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In order to capitalize on the recent trend of rising commodity prices in the Western Canadian Sedimentary Basin, producers need to consider their best course of action. While there are any number of strategies one could deploy, the most significant tend to fall into two categories: increasing production via drilling or increasing production via acquisition.
Two weeks ago, the Petroleum Services Association of Canada (PSAC) released its 2022 Canadian Oilfield Services Activity Forecast, expecting 5400 wells drilled in Canada in 2022 — an increase from their latest 2021 forecast of 4650. Anecdotally, this predicted increase in drilling aligns with what we’re noticing at XI Technologies with an increase in orders of our pre-drilling regulatory reports for H2S release rate potential and surface casing.
But while drilling should increase, factors such as labour and supply chain shortages will still hinder drilling efforts from becoming the dominant strategy for capitalizing on high commodity prices. As PSAC’s President and Chief Executive Officer, Gurpreet Lail explains, “for 2022 we expect drilling activity to be higher than 2019. But, although we’ll be back to pre-COVID levels, we’re not going to be near where we were pre-downturn”.
As proposed by an article in the Financial Post from November 12, “buying production trumps a drilling bonanza in Canada’s oilpatch”. The article quotes an analyst from Raymond James as saying “companies that have the capital to go and backfill (production), that have the size to make acquisitions, are doing so… the mentality is it’s probably better to acquire, as opposed to go out and drill”. As ARC Energy Research Institute executive director Jackie Forrest suggests in the article, “shareholders are not rewarding [companies] for increasing production.”
This leaves acquisition and mergers as an attractive alternative to drilling for those looking to exploit the current pricing situation. The issue is that a lot of M&A opportunities may never become publicly available. By way of example, the recently announced purchase of Storm Resources by Canadian Natural Resources Limited was never a listed opportunity. As mentioned in the Financial Post article, there wasn’t an outside force compelling Storm to sell. CNRL found an opportunity and made an attractive offer.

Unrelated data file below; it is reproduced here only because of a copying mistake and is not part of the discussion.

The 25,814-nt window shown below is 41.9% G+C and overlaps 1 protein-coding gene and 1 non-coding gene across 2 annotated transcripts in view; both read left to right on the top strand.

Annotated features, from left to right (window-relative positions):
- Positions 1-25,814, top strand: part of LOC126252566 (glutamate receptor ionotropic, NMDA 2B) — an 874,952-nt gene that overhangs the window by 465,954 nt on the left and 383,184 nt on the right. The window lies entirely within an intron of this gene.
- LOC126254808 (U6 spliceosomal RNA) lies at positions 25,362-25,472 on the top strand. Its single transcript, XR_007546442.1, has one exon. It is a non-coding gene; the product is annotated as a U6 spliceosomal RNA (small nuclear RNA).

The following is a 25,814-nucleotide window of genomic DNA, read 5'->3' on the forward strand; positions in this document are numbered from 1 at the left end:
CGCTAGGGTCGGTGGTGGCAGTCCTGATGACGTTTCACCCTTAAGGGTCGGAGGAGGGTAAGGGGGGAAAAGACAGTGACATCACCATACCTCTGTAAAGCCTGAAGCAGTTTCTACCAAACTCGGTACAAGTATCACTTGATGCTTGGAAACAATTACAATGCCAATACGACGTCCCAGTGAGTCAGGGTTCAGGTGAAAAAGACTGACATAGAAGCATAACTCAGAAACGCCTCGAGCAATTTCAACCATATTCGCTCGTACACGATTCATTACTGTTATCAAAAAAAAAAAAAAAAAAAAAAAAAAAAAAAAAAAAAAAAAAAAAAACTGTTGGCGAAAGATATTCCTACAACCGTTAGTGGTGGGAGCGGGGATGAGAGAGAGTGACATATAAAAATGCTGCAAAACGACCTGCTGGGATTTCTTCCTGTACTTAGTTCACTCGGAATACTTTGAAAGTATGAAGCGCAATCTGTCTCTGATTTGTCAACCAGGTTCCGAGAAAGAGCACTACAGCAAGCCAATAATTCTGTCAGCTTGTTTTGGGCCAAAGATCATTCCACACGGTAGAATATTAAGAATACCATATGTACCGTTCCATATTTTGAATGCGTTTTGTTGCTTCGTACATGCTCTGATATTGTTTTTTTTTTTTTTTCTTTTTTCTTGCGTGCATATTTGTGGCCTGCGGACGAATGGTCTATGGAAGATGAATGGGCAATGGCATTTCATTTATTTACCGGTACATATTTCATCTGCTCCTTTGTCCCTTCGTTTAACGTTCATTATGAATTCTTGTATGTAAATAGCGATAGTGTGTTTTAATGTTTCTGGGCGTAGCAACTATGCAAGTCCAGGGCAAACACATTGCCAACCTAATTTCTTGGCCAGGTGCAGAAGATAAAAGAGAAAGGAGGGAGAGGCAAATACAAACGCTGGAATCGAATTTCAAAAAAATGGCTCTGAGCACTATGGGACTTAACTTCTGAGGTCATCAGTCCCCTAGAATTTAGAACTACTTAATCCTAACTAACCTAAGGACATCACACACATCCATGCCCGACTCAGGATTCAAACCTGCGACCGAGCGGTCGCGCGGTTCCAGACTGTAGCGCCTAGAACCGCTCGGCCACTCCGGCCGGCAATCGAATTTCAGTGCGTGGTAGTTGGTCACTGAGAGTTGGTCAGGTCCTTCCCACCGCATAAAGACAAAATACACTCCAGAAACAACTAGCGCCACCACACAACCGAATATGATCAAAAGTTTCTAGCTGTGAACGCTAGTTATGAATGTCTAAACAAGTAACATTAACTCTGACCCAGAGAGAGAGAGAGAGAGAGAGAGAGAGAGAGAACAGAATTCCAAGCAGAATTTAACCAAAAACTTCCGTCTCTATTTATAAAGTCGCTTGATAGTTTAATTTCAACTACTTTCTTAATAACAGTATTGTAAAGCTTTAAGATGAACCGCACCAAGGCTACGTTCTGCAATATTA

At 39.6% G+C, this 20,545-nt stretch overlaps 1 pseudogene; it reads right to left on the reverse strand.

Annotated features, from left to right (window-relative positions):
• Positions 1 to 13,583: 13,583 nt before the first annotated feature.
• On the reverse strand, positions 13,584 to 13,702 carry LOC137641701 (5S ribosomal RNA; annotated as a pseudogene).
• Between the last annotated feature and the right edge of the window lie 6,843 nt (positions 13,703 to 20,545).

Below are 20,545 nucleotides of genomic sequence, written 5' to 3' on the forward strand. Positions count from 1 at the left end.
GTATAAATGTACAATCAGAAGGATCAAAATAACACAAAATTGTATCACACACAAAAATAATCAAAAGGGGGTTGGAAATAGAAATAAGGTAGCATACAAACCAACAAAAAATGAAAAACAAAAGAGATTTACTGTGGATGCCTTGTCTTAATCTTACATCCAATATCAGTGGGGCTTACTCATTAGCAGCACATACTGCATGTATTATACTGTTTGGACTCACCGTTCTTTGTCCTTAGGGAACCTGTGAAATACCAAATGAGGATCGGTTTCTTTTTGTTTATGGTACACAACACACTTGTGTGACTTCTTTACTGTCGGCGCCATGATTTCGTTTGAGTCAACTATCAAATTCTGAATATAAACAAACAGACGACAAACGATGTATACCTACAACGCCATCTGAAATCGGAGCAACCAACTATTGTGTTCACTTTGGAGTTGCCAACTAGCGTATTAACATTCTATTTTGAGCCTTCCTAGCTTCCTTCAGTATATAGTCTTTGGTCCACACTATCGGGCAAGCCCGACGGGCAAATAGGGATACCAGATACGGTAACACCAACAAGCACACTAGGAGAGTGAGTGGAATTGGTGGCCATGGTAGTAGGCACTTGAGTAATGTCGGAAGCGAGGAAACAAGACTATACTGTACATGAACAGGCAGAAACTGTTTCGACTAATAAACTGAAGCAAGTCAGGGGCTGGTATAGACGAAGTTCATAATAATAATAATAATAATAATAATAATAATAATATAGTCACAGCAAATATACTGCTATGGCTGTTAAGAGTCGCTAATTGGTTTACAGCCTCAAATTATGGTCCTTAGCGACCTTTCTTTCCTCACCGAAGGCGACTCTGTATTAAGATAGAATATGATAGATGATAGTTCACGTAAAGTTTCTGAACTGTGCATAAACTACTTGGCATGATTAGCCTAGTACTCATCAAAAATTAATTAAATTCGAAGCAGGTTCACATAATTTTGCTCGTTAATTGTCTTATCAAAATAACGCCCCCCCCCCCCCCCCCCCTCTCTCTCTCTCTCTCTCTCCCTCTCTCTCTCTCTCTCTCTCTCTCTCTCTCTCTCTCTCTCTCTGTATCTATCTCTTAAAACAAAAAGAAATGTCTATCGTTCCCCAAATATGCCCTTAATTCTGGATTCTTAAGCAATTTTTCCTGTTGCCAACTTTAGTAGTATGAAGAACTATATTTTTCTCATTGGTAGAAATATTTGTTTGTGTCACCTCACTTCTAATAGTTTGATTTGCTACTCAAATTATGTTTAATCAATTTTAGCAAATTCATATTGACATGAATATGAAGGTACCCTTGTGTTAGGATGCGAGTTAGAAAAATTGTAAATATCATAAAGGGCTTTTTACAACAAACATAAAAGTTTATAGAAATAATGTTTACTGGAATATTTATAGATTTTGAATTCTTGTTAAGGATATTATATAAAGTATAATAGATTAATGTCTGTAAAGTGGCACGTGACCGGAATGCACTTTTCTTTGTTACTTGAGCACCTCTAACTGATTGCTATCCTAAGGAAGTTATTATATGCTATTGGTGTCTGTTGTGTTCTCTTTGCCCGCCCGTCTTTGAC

Examples such as this suggest that those looking to acquire in this environment need to be proactive in their A&D scoping and search for opportunities using public data outside of a data room. Companies with capital, or with solid financials, are preparing to fill in the blanks. Where are target acquisitions focused? Who are the working interest partners, and do they also meet buyers’ criteria? What analogous plays would make sense to pursue? What are the reserves and associated liabilities? How do potential acquisitions affect your emissions?
Since the number of publicly traded companies has decreased over the past 5 years, the only option is typically government-collected data that can be time-consuming to correlate and evaluate to find the best opportunities available. Companies that are successfully able to acquire at a time when spending is not being dramatically increased will be the ones that find efficiencies in their A&D targets and processes.
Whether a producer decides to capitalize on the current commodities market through A&D or drilling, data is key to making quick and informed decisions. AssetBook is the leading provider of public data in the WCSB, with tools built and perfected for strategic acquisition identification and evaluation. OffsetAnalyst eliminates inefficiencies and minimizes the cost associated with tour research in drill planning. RegulatorySuite helps operators mitigate drilling risks and adhere to industry guidelines when applying to drill.
If you’d like to get a more detailed look on how XI Technologies can meet your A&D scoping needs or prepare to drill, contact us today.